Archive of films The Tracey Fragments / The Tracey Fragments

Canada
2006, 80 min

Section: Another View
Year: 2007

The juxtaposition of a recurring horse motif and the central song of the film being “Land” from rock singer Patti Smith’s album Horses in the new film by Canadian experimenter Bruce McDonald, is no coincidence. Ellen Page gives a flat-out performance as a 15-year-old girl who has lost her little brother and sets out on a desperate journey to find both him and her own conscience and way of thinking. The film had its world premiere at the IFF in Berlin.


Synopsis

Maureen Medved began writing The Tracey Fragments at the end of the 1980s as a series of dramatic monologues. She was interested in whether she would be able to experiment and express such strong emotions in literature as could be expressed through modern dance performances, which she went to see almost every day. Over a few years, while Medved was very ill, the text became a novel. She later turned it into a screenplay. The heroine of the story is Tracey Berkowitz, a normal 15-year-old girl. While out for a walk she loses her little brother Sonny. Separate moments of Tracey’s hysterical search unfold in fragments through a series of scenes on a split screen: discussions with her parents and a psychiatrist, the violence that Tracey is exposed to at school, dangerous nights in the big city, running around from place to place, uneasy sleep on the back seat of a bus, sweet fantasies about love, as well as paranoia, lies, torturous visions, and the need to be forgiven. Made over the course of a fortnight followed by nine months of postproduction, the film has style, and a tough and tender, tragicomic, and disarming Ellen Page in the leading role. The film had its world premiere at the IFF in Berlin.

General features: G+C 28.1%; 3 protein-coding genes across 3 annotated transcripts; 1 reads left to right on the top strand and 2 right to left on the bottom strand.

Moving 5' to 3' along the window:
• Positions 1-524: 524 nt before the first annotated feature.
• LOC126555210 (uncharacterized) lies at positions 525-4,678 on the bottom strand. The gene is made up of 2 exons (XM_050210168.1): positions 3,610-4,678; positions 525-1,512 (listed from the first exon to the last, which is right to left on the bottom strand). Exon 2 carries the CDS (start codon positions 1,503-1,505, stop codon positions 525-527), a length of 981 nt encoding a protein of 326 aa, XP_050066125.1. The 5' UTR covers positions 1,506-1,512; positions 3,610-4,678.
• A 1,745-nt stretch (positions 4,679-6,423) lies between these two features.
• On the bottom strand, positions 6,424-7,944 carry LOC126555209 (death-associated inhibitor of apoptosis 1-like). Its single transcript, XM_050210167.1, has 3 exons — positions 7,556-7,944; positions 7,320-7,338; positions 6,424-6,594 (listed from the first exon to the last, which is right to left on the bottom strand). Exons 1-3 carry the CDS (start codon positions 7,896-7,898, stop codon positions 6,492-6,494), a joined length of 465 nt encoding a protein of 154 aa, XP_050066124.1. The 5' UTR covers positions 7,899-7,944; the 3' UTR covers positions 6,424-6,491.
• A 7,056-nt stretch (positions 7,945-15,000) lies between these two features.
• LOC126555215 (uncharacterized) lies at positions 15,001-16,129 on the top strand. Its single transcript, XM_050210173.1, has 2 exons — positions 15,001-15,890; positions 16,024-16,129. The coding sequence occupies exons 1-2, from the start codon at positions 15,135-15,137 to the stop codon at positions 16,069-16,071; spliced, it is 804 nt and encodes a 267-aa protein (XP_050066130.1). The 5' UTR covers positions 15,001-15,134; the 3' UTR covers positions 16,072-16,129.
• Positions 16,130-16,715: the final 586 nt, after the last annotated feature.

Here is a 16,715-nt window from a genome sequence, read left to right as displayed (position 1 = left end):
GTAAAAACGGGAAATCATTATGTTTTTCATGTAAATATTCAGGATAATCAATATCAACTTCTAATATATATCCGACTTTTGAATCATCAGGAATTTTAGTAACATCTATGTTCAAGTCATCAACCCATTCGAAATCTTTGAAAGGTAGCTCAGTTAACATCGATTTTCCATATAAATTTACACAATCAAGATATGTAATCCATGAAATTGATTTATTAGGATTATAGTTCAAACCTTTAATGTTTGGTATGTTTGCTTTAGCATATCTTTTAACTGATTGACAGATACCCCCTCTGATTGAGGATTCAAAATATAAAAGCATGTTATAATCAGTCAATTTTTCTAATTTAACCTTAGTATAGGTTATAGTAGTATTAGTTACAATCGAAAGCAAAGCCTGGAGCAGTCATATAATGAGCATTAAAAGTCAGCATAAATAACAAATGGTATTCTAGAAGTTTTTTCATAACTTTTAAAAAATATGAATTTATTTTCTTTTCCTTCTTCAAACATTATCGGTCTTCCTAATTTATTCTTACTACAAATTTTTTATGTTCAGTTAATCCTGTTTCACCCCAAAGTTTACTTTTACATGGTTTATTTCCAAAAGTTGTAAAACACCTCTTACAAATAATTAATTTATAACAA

About the director

Bruce McDonald (b. 1959, Kingston, Canada), one of the most celebrated Canadian movie and television directors, after completing his studies began as an editor in films by Ron Mann, Peter Mettler, and Atom Egoyan. He worked as an assistant director on Norman Jewison’s Agnes of God. In 1989, McDonald filmed the first instalment of his Rock and Road Trilogy, which he completed in 1996 with an account of the tour of a legendary Vancouver punk band. All of his feature films, Roadkill (1989), Highway 61 (1991), Hard Core Logo (1996), Dance Me Outside (1994) and The Love Crimes of Gillian Guess (2004), were screened at the Karlovy Vary festival in 1995, 1997, and 2005. In addition to this, he has also created a wide range of short experimental and documentary films, as well as television movies and series. He co-founded the Liaison of Independent Filmmakers of Toronto and his own production company Shadow Shows.

About the film

Color, 35 mm

Section: Another View
   
Director: Bruce McDonald
Screenplay: Maureen Medved
Dir. of Photography: Steve Cosens
Music: Broken Social Scene
Editor: Jeremiah Munce, Gareth C.Scales
Producer: Sarah Timmins
Production: Tracey Fragments Inc.
Cast: Ellen Page, Ari Cohen, Maxwell McCabe-Lokos, Erin McMurtry, Slim Twig, Julian Richings

Guests

Bruce McDonald

Film Director, Film Director

Thorsten Ritter


Sarah Timmins

Producer

Ellen Page

Actress


Stefanie Zeitler

Distributor

Thorsten Schaumann


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